That said, Miller has a genius for drawing deep and detailed portraiture from singers, and the main performances here are hugely impressive. Anne Evans's Marschallin is more maternal than Strauss probably envisaged, and sometimes under the note. But she is wonderfully compassionate and sumptuously rich of tone as she leads into the Trio. John Tomlinson's Ochs is a marvel of original thinking, big in voice and gesture, but substantial rather than cartoon-like. This is an Ochs (in plus-fours, curiously resembling George V) who disturbs because he has more in common with Octavian than we might care to know: he's a different manifestation of the same free spirit. Rosemary Joshua's Sophie, an arriviste, John Singer Sargent debutante, is utterly enchanting. And Sally Burgess's Octavian is a masterpiece of actor-singing, beautifully observed and with a clear, open attack that mezzos rarely offer in the role. You watch her as a 17-year-old boy and wonder how she also manages to be the sultriest and sexiest of ENO Carmens. To call her versatile would be an understatement.
Taking into account reservations about the conducting (Yakov Kreizberg, slow and stodgy) and the translation (Alfred Kalisch, old and awkward), it makes for a patchy evening - but spectacularly so. Part-magnificent, part-frigid; either way, a fascinating piece of theatre that Strauss-lovers and Strauss- haters ought to see.
I've never loved Giuseppe Sinopoli as a conductor. His readings strike me, on the whole, as coldly uncommunicative, and although he lays a major claim to Mahler, I've resisted it. But on Thursday at the Festival Hall he conducted one of the most exhilarating Mahler 5s I've ever heard: a bit of a shock, coming as it did after an unremarkable performance of Mozart's double-piano concerto, K365, featuring the pale, doll-like precision of the Labeque sisters. As always with Sinopoli, this Mahler reading had a brittle angularity that was ungenerous. But it had brilliance, daring and intensity enough for any ears. The Philharmonia brass were in superb form - can there be a more commanding First Trumpet in the world than their John Wallace? And if the string tone was thin for the Adagietto (which came in at just under 10 minutes, for those who collect such data), the violas took the central ground with an uncommonly strong, solid and impacted sound. A pleasure to find one of London's battle-weary orchestras triumphant after last year's problems.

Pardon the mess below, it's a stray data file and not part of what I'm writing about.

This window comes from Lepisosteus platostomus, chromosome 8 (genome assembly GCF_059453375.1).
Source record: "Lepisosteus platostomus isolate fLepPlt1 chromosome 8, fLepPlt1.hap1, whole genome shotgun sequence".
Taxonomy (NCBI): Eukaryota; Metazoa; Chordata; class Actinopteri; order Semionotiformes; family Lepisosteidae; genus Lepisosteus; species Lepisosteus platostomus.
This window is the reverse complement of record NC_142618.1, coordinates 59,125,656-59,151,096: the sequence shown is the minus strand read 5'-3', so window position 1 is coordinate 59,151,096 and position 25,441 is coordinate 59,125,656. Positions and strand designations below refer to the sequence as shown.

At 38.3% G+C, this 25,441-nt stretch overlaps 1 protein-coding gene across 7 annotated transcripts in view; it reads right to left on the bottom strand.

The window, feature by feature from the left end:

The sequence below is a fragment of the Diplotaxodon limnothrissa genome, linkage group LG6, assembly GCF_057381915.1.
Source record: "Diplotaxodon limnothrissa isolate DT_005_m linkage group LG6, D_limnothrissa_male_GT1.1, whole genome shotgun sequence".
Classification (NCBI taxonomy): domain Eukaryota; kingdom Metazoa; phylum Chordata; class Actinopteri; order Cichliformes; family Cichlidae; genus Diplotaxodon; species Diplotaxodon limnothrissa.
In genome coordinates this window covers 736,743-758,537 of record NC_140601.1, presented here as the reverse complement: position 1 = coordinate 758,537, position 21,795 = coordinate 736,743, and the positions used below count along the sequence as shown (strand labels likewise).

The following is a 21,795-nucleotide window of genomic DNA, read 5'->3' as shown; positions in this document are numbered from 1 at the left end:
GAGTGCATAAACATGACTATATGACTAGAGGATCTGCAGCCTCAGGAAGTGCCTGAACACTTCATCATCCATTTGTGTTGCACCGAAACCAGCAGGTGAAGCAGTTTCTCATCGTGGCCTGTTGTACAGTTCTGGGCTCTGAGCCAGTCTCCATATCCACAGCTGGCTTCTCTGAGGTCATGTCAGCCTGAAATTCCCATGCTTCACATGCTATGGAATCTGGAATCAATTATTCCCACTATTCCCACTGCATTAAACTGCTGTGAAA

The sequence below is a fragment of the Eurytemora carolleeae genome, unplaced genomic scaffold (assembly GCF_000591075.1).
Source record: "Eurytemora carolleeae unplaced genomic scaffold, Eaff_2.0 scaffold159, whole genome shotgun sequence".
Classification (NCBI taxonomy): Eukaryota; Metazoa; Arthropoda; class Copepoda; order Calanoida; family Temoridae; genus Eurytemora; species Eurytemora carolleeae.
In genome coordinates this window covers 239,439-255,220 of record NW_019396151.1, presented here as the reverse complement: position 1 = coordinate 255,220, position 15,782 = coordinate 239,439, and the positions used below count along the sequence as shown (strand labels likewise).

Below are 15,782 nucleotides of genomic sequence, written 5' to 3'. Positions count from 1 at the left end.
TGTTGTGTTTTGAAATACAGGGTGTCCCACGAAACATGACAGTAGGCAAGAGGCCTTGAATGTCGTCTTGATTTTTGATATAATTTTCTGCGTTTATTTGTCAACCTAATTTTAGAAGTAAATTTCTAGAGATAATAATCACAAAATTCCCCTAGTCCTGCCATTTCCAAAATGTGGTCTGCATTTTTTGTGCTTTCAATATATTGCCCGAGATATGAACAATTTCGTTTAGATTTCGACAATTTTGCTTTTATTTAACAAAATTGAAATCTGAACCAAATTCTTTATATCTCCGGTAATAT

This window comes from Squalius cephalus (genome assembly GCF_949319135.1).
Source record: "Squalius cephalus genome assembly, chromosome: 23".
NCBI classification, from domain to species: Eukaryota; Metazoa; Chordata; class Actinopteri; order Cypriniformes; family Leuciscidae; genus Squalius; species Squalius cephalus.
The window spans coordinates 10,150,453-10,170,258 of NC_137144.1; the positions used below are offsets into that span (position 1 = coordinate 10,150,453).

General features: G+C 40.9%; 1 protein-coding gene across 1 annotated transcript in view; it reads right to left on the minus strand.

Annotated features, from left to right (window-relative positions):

Meanwhile, back in London this week is the long-expatriate conductor Raymond Leppard, renewing his old links with the English Chamber Orchestra in a concert series of his own devising called Schumann and Friends. From the modest audience turn-out on Friday, Schumann doesn't seem to have too many friends these days - not, at least, as a symphonist - so this series is timely. There will be more to say about it later. But I want to say now how persuasive a case Leppard and the ECO make for the Schumann symphonies as something other than the stodgy-textured also- rans that music history regards them as. No 2 made (its Beethovenian turbulence aside) the sort of clean, fresh impact on the ear you might associate with period performance. And as such it stood as an impressive testimony to the principle the ECO and Leppard stand for: that a period performance is more properly a matter of interpretation than of how, and when, your instruments were made.
'Rosenkavalier' continues Tues & Sat (071-836 3161); 'Schumann & Friends' continues today, Mon & Tues (071-638 8891).